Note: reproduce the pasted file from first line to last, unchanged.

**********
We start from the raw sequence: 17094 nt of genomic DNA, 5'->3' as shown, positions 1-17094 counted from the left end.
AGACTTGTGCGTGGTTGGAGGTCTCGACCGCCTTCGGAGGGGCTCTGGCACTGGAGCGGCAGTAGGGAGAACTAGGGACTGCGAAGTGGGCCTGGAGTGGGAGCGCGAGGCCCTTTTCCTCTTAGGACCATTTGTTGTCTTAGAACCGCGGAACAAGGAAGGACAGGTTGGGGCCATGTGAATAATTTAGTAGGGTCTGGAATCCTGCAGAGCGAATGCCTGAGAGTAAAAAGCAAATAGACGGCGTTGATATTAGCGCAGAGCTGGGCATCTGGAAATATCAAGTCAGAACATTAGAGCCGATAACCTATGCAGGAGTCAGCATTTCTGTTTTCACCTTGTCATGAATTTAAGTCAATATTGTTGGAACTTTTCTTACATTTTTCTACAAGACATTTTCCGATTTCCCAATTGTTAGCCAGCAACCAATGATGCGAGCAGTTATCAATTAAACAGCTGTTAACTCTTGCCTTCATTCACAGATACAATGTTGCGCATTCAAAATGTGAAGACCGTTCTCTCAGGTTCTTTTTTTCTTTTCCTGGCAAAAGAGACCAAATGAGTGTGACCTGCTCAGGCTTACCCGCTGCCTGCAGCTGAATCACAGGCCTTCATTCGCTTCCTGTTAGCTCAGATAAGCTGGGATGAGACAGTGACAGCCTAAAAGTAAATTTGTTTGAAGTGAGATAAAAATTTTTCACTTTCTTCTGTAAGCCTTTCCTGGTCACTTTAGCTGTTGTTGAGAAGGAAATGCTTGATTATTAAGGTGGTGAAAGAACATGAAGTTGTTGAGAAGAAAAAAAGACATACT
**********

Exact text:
We start from the raw sequence: 17094 nt of genomic DNA, 5'->3' as shown, positions 1-17094 counted from the left end.
AGACTTGTGCGTGGTTGGAGGTCTCGACCGCCTTCGGAGGGGCTCTGGCACTGGAGCGGCAGTAGGGAGAACTAGGGACTGCGAAGTGGGCCTGGAGTGGGAGCGCGAGGCCCTTTTCCTCTTAGGACCATTTGTTGTCTTAGAACCGCGGAACAAGGAAGGACAGGTTGGGGCCATGTGAATAATTTAGTAGGGTCTGGAATCCTGCAGAGCGAATGCCTGAGAGTAAAAAGCAAATAGACGGCGTTGATATTAGCGCAGAGCTGGGCATCTGGAAATATCAAGTCAGAACATTAGAGCCGATAACCTATGCAGGAGTCAGCATTTCTGTTTTCACCTTGTCATGAATTTAAGTCAATATTGTTGGAACTTTTCTTACATTTTTCTACAAGACATTTTCCGATTTCCCAATTGTTAGCCAGCAACCAATGATGCGAGCAGTTATCAATTAAACAGCTGTTAACTCTTGCCTTCATTCACAGATACAATGTTGCGCATTCAAAATGTGAAGACCGTTCTCTCAGGTTCTTTTTTTCTTTTCCTGGCAAAAGAGACCAAATGAGTGTGACCTGCTCAGGCTTACCCGCTGCCTGCAGCTGAATCACAGGCCTTCATTCGCTTCCTGTTAGCTCAGATAAGCTGGGATGAGACAGTGACAGCCTAAAAGTAAATTTGTTTGAAGTGAGATAAAAATTTTTCACTTTCTTCTGTAAGCCTTTCCTGGTCACTTTAGCTGTTGTTGAGAAGGAAATGCTTGATTATTAAGGTGGTGAAAGAACATGAAGTTGTTGAGAAGAAAAAAAGACATACT